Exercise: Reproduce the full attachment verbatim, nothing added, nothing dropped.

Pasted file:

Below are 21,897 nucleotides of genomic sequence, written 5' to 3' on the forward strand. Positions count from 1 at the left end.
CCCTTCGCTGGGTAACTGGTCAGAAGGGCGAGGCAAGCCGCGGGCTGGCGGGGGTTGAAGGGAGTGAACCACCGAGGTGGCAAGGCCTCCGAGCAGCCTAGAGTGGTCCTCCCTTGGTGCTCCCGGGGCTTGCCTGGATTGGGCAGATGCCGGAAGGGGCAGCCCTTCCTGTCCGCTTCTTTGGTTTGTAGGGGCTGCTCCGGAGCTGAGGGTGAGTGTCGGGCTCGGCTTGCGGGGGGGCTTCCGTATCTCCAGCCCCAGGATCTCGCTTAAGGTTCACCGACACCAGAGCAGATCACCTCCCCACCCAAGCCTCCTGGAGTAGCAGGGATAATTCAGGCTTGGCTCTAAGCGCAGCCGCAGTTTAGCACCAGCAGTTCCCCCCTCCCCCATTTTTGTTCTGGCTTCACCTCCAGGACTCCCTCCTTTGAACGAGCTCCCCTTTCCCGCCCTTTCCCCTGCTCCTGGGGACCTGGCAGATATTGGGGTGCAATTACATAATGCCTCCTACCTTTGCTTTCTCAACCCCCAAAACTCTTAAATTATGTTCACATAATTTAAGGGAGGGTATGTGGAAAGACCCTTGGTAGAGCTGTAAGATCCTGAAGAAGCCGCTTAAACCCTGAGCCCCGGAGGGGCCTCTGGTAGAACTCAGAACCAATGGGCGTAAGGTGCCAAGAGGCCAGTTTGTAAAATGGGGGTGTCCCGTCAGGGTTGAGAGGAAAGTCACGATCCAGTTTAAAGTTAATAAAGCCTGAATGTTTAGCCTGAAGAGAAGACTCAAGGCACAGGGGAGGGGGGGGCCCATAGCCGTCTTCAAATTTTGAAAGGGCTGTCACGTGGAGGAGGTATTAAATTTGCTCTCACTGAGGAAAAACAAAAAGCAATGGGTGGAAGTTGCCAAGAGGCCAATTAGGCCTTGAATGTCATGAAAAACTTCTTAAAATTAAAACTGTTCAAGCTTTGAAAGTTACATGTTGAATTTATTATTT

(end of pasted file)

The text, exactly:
Below are 21,897 nucleotides of genomic sequence, written 5' to 3' on the forward strand. Positions count from 1 at the left end.
CCCTTCGCTGGGTAACTGGTCAGAAGGGCGAGGCAAGCCGCGGGCTGGCGGGGGTTGAAGGGAGTGAACCACCGAGGTGGCAAGGCCTCCGAGCAGCCTAGAGTGGTCCTCCCTTGGTGCTCCCGGGGCTTGCCTGGATTGGGCAGATGCCGGAAGGGGCAGCCCTTCCTGTCCGCTTCTTTGGTTTGTAGGGGCTGCTCCGGAGCTGAGGGTGAGTGTCGGGCTCGGCTTGCGGGGGGGCTTCCGTATCTCCAGCCCCAGGATCTCGCTTAAGGTTCACCGACACCAGAGCAGATCACCTCCCCACCCAAGCCTCCTGGAGTAGCAGGGATAATTCAGGCTTGGCTCTAAGCGCAGCCGCAGTTTAGCACCAGCAGTTCCCCCCTCCCCCATTTTTGTTCTGGCTTCACCTCCAGGACTCCCTCCTTTGAACGAGCTCCCCTTTCCCGCCCTTTCCCCTGCTCCTGGGGACCTGGCAGATATTGGGGTGCAATTACATAATGCCTCCTACCTTTGCTTTCTCAACCCCCAAAACTCTTAAATTATGTTCACATAATTTAAGGGAGGGTATGTGGAAAGACCCTTGGTAGAGCTGTAAGATCCTGAAGAAGCCGCTTAAACCCTGAGCCCCGGAGGGGCCTCTGGTAGAACTCAGAACCAATGGGCGTAAGGTGCCAAGAGGCCAGTTTGTAAAATGGGGGTGTCCCGTCAGGGTTGAGAGGAAAGTCACGATCCAGTTTAAAGTTAATAAAGCCTGAATGTTTAGCCTGAAGAGAAGACTCAAGGCACAGGGGAGGGGGGGGCCCATAGCCGTCTTCAAATTTTGAAAGGGCTGTCACGTGGAGGAGGTATTAAATTTGCTCTCACTGAGGAAAAACAAAAAGCAATGGGTGGAAGTTGCCAAGAGGCCAATTAGGCCTTGAATGTCATGAAAAACTTCTTAAAATTAAAACTGTTCAAGCTTTGAAAGTTACATGTTGAATTTATTATTT